From the department of mixed metaphors:
This week Megan knocked her “Icebreaker” out of the park.
Megan’s a new-ish member but not a new member. She’s been in the club for a few months. Many of us were eagerly awaiting her first formal speech. A couple of times she almost had it ready, she says, but then she got busy. Things came up. Life intervened.
How many of us delay presenting our speeches-in-progress because they are not quite fully cooked?
We are a culture of perfectionists. We like to keep things under wraps until they are … finished. We want other people to see the very best we can do.
That’s commendable. But it may also be a mistake.
Recently Darren LaCroix, former world public-speaking champion, was in town giving a workshop on how to be funnier. At root his talk wasn’t about how to be funnier. It was about how to fail. How to fail, and how to fail better, and how to appreciate what a gift it is to fail. And how do you learn to fail better? By getting up and giving that speech, even when it’s not fully cooked.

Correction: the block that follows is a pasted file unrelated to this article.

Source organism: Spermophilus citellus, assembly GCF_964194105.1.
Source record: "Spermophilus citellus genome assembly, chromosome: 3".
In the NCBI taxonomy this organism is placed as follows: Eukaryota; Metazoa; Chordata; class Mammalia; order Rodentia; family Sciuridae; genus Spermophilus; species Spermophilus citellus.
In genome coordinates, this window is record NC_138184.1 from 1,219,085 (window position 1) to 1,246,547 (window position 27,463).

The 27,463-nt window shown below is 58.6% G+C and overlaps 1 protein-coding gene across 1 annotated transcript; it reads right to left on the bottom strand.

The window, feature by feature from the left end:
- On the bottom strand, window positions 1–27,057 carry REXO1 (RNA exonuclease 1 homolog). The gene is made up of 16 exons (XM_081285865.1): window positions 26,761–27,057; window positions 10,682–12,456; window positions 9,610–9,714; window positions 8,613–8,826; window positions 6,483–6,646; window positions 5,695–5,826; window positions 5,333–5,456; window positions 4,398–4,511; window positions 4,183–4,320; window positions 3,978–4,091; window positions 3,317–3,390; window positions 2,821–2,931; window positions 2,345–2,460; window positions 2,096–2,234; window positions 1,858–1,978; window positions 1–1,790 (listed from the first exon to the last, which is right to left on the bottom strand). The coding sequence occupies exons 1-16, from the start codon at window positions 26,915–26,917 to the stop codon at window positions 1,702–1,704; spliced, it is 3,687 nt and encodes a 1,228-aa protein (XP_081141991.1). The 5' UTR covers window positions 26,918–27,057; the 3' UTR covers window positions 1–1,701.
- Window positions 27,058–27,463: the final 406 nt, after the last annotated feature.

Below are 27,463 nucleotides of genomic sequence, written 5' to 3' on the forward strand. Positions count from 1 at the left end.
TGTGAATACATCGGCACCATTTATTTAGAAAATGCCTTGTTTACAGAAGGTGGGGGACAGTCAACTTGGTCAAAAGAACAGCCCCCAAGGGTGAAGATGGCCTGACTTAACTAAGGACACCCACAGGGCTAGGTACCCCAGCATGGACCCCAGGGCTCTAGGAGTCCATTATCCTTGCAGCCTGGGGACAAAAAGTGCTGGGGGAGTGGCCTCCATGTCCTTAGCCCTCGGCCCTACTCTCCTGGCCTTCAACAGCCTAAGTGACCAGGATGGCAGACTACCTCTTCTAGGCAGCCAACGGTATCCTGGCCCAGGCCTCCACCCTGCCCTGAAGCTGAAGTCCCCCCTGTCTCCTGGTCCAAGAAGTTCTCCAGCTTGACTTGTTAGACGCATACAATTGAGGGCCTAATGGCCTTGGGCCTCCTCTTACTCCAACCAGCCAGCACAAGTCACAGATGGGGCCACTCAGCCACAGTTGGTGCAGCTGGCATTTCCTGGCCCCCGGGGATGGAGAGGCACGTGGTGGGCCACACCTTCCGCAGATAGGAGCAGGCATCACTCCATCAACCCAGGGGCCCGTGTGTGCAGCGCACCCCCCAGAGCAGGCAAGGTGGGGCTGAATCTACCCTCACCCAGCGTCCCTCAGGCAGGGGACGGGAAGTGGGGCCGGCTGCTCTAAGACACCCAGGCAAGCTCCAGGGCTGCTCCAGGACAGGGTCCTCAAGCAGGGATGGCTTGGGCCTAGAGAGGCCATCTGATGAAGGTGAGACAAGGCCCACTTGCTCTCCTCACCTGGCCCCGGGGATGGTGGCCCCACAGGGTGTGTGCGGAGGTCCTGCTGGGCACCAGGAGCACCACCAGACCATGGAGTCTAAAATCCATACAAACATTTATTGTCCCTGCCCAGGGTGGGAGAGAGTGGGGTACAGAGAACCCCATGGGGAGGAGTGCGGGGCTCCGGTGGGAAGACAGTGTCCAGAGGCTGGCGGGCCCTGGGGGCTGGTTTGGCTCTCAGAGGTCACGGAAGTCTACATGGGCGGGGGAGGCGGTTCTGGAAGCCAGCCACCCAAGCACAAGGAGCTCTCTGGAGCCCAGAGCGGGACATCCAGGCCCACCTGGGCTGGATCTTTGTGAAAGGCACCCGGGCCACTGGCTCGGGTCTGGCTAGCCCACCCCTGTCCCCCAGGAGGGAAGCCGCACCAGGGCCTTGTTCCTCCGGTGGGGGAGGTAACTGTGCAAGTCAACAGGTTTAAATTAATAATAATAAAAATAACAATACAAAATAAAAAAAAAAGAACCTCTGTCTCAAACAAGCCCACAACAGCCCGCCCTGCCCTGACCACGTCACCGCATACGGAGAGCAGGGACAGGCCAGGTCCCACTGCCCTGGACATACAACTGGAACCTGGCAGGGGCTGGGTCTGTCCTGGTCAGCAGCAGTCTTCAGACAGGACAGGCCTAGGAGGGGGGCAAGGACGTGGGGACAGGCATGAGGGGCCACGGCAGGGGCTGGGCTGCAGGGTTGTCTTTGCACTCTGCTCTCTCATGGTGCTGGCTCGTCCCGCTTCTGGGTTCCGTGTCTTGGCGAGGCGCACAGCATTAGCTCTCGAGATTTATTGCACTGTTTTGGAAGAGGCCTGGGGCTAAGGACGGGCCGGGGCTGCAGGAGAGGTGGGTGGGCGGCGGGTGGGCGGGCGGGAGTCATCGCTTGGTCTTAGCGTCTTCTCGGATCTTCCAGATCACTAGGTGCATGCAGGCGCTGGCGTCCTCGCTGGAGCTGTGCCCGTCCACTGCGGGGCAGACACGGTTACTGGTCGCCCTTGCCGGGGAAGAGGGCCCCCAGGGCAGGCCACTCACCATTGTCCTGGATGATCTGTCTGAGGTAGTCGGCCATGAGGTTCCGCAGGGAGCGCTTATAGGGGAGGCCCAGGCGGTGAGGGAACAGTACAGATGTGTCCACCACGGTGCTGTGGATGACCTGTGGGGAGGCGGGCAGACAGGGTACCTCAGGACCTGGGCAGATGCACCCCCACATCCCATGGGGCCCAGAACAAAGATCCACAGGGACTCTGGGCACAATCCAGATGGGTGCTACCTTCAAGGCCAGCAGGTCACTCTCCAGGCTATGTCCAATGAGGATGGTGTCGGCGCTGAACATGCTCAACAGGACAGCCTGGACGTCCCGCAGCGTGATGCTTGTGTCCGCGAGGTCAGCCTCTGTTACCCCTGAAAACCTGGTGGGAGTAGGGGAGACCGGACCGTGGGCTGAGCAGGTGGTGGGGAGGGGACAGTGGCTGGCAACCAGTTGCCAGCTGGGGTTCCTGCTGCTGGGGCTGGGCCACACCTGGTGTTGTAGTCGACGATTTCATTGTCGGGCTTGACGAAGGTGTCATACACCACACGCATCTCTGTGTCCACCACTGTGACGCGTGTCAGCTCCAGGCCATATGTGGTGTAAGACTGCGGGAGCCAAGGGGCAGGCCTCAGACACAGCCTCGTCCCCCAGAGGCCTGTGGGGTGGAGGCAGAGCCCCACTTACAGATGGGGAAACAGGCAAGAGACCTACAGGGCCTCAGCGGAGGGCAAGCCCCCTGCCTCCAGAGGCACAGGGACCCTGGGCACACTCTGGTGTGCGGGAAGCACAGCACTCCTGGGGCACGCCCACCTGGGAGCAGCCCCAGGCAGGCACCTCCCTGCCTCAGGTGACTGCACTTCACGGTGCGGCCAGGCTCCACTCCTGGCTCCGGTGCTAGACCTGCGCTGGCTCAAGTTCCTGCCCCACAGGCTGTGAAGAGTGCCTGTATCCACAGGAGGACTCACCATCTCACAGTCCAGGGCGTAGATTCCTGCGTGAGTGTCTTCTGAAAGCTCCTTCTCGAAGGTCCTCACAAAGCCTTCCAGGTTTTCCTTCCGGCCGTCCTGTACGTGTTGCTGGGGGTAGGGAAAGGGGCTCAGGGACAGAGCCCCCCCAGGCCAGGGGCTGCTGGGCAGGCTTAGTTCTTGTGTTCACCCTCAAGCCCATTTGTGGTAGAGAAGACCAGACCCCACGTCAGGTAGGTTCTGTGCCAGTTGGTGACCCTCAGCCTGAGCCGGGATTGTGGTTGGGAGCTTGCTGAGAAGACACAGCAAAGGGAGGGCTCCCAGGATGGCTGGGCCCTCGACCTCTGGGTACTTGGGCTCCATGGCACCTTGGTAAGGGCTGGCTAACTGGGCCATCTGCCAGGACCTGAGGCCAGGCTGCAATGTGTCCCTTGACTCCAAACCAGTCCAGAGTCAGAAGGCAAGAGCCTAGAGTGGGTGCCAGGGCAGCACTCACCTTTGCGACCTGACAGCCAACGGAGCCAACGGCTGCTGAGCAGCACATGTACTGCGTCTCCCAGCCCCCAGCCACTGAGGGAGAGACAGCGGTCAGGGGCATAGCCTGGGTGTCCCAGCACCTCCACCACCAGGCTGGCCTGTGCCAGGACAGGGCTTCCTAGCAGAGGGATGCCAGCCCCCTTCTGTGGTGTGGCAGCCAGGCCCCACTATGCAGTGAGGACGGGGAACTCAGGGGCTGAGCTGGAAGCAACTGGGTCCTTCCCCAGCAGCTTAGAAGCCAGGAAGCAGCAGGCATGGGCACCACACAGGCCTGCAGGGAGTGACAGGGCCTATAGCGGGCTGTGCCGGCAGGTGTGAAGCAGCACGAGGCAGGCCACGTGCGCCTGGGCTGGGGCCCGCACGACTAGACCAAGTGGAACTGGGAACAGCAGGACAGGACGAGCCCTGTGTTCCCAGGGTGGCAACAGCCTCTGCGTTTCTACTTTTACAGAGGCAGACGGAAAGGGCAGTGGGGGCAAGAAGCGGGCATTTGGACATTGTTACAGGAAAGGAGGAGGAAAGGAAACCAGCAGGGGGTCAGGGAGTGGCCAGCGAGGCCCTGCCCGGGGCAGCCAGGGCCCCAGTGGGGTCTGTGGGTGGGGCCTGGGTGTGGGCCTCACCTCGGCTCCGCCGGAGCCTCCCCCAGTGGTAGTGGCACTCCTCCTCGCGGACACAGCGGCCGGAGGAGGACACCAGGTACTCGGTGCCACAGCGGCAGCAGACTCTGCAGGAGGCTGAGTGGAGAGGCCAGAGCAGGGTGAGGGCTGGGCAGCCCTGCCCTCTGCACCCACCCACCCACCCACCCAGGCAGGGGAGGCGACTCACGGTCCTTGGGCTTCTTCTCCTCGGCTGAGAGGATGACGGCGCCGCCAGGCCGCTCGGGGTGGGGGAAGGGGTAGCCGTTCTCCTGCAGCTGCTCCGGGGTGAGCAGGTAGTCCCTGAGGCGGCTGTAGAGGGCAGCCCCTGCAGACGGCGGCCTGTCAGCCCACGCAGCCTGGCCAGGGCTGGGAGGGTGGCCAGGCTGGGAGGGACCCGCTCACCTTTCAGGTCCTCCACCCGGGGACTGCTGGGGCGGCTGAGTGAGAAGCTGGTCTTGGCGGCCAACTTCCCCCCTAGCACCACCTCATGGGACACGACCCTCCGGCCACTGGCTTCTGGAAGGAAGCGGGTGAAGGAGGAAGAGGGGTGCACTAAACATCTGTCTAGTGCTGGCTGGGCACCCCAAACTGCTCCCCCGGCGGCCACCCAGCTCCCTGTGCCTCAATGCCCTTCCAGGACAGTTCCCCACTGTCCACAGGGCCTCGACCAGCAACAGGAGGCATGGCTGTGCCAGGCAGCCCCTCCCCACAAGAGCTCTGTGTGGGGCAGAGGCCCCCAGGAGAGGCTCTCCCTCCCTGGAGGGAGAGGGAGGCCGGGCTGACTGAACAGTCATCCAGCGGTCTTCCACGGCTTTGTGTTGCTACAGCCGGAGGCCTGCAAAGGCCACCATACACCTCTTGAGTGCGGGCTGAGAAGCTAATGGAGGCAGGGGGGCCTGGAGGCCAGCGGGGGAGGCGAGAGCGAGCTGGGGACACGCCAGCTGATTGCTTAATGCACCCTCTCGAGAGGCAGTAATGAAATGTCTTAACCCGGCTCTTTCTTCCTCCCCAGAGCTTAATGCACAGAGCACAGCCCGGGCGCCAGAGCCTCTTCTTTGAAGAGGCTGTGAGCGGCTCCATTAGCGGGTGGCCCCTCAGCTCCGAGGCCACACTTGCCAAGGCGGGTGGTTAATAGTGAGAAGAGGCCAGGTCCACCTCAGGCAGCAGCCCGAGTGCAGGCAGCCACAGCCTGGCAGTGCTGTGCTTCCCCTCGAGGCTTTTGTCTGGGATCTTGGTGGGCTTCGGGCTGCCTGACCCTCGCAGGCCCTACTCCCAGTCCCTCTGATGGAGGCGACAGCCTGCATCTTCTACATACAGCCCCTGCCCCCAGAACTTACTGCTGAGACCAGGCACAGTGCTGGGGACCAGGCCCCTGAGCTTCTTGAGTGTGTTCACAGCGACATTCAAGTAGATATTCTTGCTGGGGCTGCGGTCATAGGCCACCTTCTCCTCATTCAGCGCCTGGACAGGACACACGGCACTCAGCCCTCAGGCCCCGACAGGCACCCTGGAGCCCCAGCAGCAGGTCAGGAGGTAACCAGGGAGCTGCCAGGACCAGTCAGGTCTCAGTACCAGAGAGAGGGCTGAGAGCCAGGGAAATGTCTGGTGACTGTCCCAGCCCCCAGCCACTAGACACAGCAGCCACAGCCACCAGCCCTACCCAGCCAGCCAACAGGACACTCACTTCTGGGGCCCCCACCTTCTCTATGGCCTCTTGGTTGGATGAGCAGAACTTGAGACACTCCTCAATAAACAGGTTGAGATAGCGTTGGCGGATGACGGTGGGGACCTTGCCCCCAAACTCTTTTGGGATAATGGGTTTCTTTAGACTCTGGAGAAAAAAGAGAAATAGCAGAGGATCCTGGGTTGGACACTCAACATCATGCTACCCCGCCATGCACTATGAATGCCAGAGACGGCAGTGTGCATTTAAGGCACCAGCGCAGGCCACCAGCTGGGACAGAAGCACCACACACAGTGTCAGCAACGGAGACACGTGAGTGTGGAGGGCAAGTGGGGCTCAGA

When LaCroix went to his first Toastmasters meeting, he was surprised by the crowd. These people were very different than the bunch he used to encounter in comedy clubs. They were warm, encouraging, … sober. What a fantastic opportunity to try out your chops in such a supportive environment. LaCroix was stunned that sometimes the spaces available for speeches went unused. That invaluable “stage time” was there for the grabbing, and people chose not to grab it.
Let’s learn from that, folks. Let’s grab it. Let’s use that glorious stage time.
Hey: who wants to wait longer than we have to for Megan’s next speech?